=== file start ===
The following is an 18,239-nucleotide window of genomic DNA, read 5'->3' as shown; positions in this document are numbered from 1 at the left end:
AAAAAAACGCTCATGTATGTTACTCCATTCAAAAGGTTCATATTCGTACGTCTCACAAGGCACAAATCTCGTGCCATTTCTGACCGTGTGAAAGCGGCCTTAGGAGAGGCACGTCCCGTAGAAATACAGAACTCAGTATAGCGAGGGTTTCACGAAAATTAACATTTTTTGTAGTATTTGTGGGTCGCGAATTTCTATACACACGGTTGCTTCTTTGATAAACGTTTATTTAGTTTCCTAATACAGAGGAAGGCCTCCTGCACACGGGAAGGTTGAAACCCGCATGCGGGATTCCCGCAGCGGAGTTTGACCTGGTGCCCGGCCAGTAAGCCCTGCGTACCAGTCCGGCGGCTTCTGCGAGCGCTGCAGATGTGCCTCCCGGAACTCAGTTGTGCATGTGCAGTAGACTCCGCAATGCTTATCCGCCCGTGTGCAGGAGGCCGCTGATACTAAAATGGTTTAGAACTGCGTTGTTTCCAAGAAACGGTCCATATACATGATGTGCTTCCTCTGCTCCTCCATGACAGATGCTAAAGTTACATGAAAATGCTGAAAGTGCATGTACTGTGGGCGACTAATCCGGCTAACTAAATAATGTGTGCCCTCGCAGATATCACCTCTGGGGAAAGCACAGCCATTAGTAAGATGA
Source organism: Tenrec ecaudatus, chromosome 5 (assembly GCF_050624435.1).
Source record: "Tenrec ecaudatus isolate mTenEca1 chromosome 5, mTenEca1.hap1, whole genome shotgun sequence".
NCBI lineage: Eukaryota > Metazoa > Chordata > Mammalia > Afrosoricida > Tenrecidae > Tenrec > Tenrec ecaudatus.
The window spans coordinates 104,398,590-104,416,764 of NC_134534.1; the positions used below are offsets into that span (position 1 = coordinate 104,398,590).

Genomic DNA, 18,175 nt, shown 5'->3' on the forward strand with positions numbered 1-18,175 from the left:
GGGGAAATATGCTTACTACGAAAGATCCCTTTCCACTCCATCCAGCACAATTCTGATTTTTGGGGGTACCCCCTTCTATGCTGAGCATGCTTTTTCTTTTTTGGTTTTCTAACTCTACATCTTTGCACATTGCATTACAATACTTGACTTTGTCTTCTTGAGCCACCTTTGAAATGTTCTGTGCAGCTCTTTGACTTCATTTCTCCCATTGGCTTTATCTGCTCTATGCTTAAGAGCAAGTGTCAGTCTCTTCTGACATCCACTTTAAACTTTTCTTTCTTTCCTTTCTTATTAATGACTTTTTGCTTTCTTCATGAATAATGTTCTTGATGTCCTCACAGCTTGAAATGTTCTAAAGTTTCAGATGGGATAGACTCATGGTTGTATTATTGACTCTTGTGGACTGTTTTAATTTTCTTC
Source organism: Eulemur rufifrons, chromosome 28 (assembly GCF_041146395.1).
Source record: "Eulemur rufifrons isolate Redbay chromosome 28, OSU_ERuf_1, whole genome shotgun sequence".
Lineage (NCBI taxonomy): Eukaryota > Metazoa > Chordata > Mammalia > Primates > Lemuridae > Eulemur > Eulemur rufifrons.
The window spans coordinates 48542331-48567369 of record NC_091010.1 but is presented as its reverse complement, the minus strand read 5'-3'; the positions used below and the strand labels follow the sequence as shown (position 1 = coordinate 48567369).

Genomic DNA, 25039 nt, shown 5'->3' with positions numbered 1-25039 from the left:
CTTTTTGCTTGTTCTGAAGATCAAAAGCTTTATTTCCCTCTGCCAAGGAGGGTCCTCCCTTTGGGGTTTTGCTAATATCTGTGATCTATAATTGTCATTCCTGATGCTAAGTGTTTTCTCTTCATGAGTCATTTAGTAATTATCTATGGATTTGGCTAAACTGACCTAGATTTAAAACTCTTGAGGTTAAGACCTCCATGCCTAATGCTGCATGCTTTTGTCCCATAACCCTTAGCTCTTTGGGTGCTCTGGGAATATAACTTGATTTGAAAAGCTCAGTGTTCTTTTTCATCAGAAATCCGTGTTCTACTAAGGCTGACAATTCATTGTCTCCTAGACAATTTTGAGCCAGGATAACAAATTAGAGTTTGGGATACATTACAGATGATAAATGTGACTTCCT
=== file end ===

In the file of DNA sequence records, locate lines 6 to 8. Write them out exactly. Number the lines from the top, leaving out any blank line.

The window spans coordinates 104,398,590-104,416,764 of NC_134534.1; the positions used below are offsets into that span (position 1 = coordinate 104,398,590).

Genomic DNA, 18,175 nt, shown 5'->3' on the forward strand with positions numbered 1-18,175 from the left:
GGGGAAATATGCTTACTACGAAAGATCCCTTTCCACTCCATCCAGCACAATTCTGATTTTTGGGGGTACCCCCTTCTATGCTGAGCATGCTTTTTCTTTTTTGGTTTTCTAACTCTACATCTTTGCACATTGCATTACAATACTTGACTTTGTCTTCTTGAGCCACCTTTGAAATGTTCTGTGCAGCTCTTTGACTTCATTTCTCCCATTGGCTTTATCTGCTCTATGCTTAAGAGCAAGTGTCAGTCTCTTCTGACATCCACTTTAAACTTTTCTTTCTTTCCTTTCTTATTAATGACTTTTTGCTTTCTTCATGAATAATGTTCTTGATGTCCTCACAGCTTGAAATGTTCTAAAGTTTCAGATGGGATAGACTCATGGTTGTATTATTGACTCTTGTGGACTGTTTTAATTTTCTTC